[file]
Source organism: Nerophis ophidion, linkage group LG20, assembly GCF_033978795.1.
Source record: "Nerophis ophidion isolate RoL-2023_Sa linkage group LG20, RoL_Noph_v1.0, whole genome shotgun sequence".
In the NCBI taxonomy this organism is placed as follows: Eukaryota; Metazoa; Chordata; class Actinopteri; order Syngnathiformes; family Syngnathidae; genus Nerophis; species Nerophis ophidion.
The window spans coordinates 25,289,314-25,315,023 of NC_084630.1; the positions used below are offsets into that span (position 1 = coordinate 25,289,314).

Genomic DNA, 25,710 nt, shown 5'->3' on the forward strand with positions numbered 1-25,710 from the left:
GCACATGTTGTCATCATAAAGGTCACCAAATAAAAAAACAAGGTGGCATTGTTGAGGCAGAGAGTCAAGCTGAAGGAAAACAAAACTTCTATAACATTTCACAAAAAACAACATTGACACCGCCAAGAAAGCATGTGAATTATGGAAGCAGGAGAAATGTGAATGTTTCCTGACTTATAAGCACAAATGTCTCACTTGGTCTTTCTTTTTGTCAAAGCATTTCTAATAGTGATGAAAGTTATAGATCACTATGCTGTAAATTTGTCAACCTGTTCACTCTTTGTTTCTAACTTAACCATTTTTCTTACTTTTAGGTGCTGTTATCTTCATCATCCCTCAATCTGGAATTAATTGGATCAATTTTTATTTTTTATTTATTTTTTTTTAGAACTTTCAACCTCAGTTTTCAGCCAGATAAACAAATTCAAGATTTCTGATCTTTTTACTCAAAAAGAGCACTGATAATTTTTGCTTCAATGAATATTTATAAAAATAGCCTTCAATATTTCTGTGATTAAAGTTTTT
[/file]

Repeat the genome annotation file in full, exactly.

Source organism: Nerophis ophidion, linkage group LG20, assembly GCF_033978795.1.
Source record: "Nerophis ophidion isolate RoL-2023_Sa linkage group LG20, RoL_Noph_v1.0, whole genome shotgun sequence".
In the NCBI taxonomy this organism is placed as follows: Eukaryota; Metazoa; Chordata; class Actinopteri; order Syngnathiformes; family Syngnathidae; genus Nerophis; species Nerophis ophidion.
The window spans coordinates 25,289,314-25,315,023 of NC_084630.1; the positions used below are offsets into that span (position 1 = coordinate 25,289,314).

Genomic DNA, 25,710 nt, shown 5'->3' on the forward strand with positions numbered 1-25,710 from the left:
GCACATGTTGTCATCATAAAGGTCACCAAATAAAAAAACAAGGTGGCATTGTTGAGGCAGAGAGTCAAGCTGAAGGAAAACAAAACTTCTATAACATTTCACAAAAAACAACATTGACACCGCCAAGAAAGCATGTGAATTATGGAAGCAGGAGAAATGTGAATGTTTCCTGACTTATAAGCACAAATGTCTCACTTGGTCTTTCTTTTTGTCAAAGCATTTCTAATAGTGATGAAAGTTATAGATCACTATGCTGTAAATTTGTCAACCTGTTCACTCTTTGTTTCTAACTTAACCATTTTTCTTACTTTTAGGTGCTGTTATCTTCATCATCCCTCAATCTGGAATTAATTGGATCAATTTTTATTTTTTATTTATTTTTTTTTAGAACTTTCAACCTCAGTTTTCAGCCAGATAAACAAATTCAAGATTTCTGATCTTTTTACTCAAAAAGAGCACTGATAATTTTTGCTTCAATGAATATTTATAAAAATAGCCTTCAATATTTCTGTGATTAAAGTTTTT